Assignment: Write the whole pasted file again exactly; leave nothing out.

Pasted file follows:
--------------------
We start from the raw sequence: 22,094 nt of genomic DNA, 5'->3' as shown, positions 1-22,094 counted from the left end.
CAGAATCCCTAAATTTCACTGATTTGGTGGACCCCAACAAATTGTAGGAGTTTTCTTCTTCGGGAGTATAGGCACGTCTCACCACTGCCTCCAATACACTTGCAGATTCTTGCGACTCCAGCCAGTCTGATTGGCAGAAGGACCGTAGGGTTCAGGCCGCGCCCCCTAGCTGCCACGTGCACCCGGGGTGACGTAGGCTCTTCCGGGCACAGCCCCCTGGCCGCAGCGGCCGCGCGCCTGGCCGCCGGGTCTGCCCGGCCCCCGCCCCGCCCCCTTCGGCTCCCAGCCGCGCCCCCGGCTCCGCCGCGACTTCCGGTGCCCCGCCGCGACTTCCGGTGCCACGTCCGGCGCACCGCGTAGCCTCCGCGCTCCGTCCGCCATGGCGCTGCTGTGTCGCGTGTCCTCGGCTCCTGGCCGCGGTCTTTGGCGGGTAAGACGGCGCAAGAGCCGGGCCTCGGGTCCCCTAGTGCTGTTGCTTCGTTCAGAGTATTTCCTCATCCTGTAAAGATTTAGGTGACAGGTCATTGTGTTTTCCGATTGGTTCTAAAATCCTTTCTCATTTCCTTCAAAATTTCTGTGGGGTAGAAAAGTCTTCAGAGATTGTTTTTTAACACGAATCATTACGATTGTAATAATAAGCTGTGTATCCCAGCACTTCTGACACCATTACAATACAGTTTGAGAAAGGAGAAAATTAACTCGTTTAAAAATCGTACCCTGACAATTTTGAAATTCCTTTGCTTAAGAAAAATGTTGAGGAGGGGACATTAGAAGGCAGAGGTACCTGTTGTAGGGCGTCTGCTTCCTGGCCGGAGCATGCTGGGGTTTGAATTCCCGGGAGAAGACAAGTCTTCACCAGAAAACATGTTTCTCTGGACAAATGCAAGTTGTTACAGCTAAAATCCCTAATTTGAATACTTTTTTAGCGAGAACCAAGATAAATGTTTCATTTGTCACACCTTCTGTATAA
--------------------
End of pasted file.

We start from the raw sequence: 22,094 nt of genomic DNA, 5'->3' as shown, positions 1-22,094 counted from the left end.
CAGAATCCCTAAATTTCACTGATTTGGTGGACCCCAACAAATTGTAGGAGTTTTCTTCTTCGGGAGTATAGGCACGTCTCACCACTGCCTCCAATACACTTGCAGATTCTTGCGACTCCAGCCAGTCTGATTGGCAGAAGGACCGTAGGGTTCAGGCCGCGCCCCCTAGCTGCCACGTGCACCCGGGGTGACGTAGGCTCTTCCGGGCACAGCCCCCTGGCCGCAGCGGCCGCGCGCCTGGCCGCCGGGTCTGCCCGGCCCCCGCCCCGCCCCCTTCGGCTCCCAGCCGCGCCCCCGGCTCCGCCGCGACTTCCGGTGCCCCGCCGCGACTTCCGGTGCCACGTCCGGCGCACCGCGTAGCCTCCGCGCTCCGTCCGCCATGGCGCTGCTGTGTCGCGTGTCCTCGGCTCCTGGCCGCGGTCTTTGGCGGGTAAGACGGCGCAAGAGCCGGGCCTCGGGTCCCCTAGTGCTGTTGCTTCGTTCAGAGTATTTCCTCATCCTGTAAAGATTTAGGTGACAGGTCATTGTGTTTTCCGATTGGTTCTAAAATCCTTTCTCATTTCCTTCAAAATTTCTGTGGGGTAGAAAAGTCTTCAGAGATTGTTTTTTAACACGAATCATTACGATTGTAATAATAAGCTGTGTATCCCAGCACTTCTGACACCATTACAATACAGTTTGAGAAAGGAGAAAATTAACTCGTTTAAAAATCGTACCCTGACAATTTTGAAATTCCTTTGCTTAAGAAAAATGTTGAGGAGGGGACATTAGAAGGCAGAGGTACCTGTTGTAGGGCGTCTGCTTCCTGGCCGGAGCATGCTGGGGTTTGAATTCCCGGGAGAAGACAAGTCTTCACCAGAAAACATGTTTCTCTGGACAAATGCAAGTTGTTACAGCTAAAATCCCTAATTTGAATACTTTTTTAGCGAGAACCAAGATAAATGTTTCATTTGTCACACCTTCTGTATAA